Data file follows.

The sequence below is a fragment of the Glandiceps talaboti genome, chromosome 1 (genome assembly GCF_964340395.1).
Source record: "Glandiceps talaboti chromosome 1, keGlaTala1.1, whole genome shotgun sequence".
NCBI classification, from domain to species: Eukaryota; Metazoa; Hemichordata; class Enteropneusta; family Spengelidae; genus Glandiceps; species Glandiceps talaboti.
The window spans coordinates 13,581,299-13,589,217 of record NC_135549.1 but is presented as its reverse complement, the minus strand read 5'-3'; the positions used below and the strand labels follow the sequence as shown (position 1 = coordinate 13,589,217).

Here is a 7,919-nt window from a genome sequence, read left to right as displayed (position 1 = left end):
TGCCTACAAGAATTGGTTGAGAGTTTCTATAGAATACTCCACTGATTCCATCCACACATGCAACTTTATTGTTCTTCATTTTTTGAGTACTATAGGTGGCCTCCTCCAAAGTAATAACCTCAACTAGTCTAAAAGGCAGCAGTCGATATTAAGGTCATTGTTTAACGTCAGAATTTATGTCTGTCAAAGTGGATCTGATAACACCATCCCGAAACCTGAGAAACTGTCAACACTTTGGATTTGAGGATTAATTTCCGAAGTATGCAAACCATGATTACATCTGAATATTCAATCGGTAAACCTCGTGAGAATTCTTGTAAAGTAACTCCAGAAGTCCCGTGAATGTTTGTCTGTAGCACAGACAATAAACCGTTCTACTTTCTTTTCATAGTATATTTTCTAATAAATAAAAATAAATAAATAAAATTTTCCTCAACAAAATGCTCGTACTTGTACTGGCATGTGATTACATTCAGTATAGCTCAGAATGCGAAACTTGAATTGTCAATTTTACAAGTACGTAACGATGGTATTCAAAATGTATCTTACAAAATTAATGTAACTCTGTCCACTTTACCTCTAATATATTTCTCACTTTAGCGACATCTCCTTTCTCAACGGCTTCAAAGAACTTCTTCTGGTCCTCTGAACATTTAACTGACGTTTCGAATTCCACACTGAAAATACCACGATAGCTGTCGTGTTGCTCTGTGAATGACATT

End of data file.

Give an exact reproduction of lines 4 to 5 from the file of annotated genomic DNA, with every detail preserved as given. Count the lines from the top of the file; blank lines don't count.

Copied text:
The window spans coordinates 13,581,299-13,589,217 of record NC_135549.1 but is presented as its reverse complement, the minus strand read 5'-3'; the positions used below and the strand labels follow the sequence as shown (position 1 = coordinate 13,589,217).

Here is a 7,919-nt window from a genome sequence, read left to right as displayed (position 1 = left end):